other side to form the "tracks" or "wheel links".
Step 11: Glue plastic bowl covers to form the wheels.        

Step 12: Insert narrower cardboard tube inside the shorter,
larger tube if you wish your tank to have a "telescopic

Step 13: Staple 2 straps on each side at the junction between
the large and medium boxes.     

    Happy Halloween and have fun treat or treating!!!

Sunday, October 26, 2014

Alonzo's 2014 Halloween Costume

Hello, everyone! I know it's been a while. The past semester has been really tough and hectic. Needless to say, I missed crafting and blogging about my crafts. Don't get me wrong. I've still been into crafting small projects here and there. Nothing major.
All set for trick or treat!
But Halloween is a different story. Alonzo looks forward to his yearly trick or treat activity (the only time of the year he is allowed to eat candy!) while I also find the holiday as an excuse to prioritize crafting over work. Semester-enders can be quite busy for professors (final exams, grade submission, etc.) But how can I pass on one of my favorite holidays (and Alonzo's, too!) for some crafting
I started working on Alonzo's costume 3 weeks ago. He's been so much into his Lego toys lately that to dress him as a Lego man seemed so spot on. I had my hesitations, however. His past Halloween costumes have all been so fuss-free and easy to put together and wear. We never had problems about him refusing to wear his costume at the last minute or anything like that at all. But, as I said, he is so crazy about Lego that he is truly excited about his costume!  
Believe it or not, this year's costume is probably the most hassle-free of all (alright, probably because I had a 3 week head start) and it didn't cost me a thing! All the materials are recycled or made out of stuff we already had in the house.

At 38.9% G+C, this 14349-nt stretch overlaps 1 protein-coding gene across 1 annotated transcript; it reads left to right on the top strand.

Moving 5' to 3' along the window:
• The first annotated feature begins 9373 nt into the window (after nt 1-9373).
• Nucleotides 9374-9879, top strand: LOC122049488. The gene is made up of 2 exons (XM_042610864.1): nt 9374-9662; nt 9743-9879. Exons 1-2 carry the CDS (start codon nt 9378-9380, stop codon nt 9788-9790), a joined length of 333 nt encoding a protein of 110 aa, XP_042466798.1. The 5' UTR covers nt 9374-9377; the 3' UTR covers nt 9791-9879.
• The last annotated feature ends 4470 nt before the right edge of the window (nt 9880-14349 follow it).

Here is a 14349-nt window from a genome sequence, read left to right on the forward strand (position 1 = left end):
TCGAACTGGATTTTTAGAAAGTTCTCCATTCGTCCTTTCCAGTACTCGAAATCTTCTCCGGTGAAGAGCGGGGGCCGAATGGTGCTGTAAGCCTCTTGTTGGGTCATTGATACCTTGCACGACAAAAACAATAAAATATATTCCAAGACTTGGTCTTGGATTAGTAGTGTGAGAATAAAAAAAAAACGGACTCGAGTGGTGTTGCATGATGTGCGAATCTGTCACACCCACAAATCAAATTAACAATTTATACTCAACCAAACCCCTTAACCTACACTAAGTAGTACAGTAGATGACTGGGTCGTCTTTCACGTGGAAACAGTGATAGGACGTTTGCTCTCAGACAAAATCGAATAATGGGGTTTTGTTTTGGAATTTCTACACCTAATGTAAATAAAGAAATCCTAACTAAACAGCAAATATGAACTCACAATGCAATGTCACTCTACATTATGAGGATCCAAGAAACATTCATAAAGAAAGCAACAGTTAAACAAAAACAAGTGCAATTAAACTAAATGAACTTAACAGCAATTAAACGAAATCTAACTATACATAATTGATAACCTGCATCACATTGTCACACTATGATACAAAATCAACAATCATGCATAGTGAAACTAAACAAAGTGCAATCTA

The first thing that I worked on was the "body". This is made of an electric fan box which I cut and re-structured to form a trapezoid. The dimensions were measured and cut according to Alonzo's size (shoulder width, neck and arm hole circumference, etc.). I spray painted the outer surface and left it to dry over night. A computer printed Lego logo on sticker paper gives it a more distinct look.   
As for the Lego hair, the technique was the same as for creating Alonzo's  paper mache egg. I just made sure that the balloon used is slightly larger than the widest circumference of Alonzo's head. After it has completely set, pop the balloon and cut to resemble a Lego snap-on hair. I made a couple of zig zag cuts to create fringed bangs. We didn't have black paint around so I used gray spray paint instead. This turned out to be a better idea because it allowed me to draw "hair waves" with a black marker pen. 
To top off the look, I made his treat bag to resemble an over-sized Lego block. I took on empty medium-sized box and spray painted it with red and glued soda bottle caps. I also punched holes on each side to tie strings for the handle.  



Alonzo giving me his "orc face" expression when I asked him to smile for the photo

Friday, June 13, 2014

Alonzo's Fist Day at School

It's official. Alonzo is now a school boy! Unlike when he started daycare at playhouse last year, I didn't feel apprehensive at all about him getting anxious being left in school. 

Of course, we had to do the 1st day of school photo-op tradition!

 Here's my little preschooler -- smiling and excited -- just before entering his new classroom. 

Speaking of traditions here's another one that I intend to follow through. Thanks to Pinterest for giving me the idea of asking Alonzo's playhouse nurturers to write messages for him on a favorite story book. After each school level I will be asking his teachers to do the same thing.

All of these (books, messages, first day of school photos) will be compiled and presented to him on his college graduation day. It's a looooong way from that but I really love this idea! 

Reading all those messages made me miss Alonzo's playhouse days. He joined playhouse at age 1 year and 4 months. We began with the one-day per week, parent-child program until last year when he started the 3-day, half-day, day care program.  Alonzo has come a long way and it's time to move on. 

Sunday, June 1, 2014

Frugal Finds at Merriam and Webster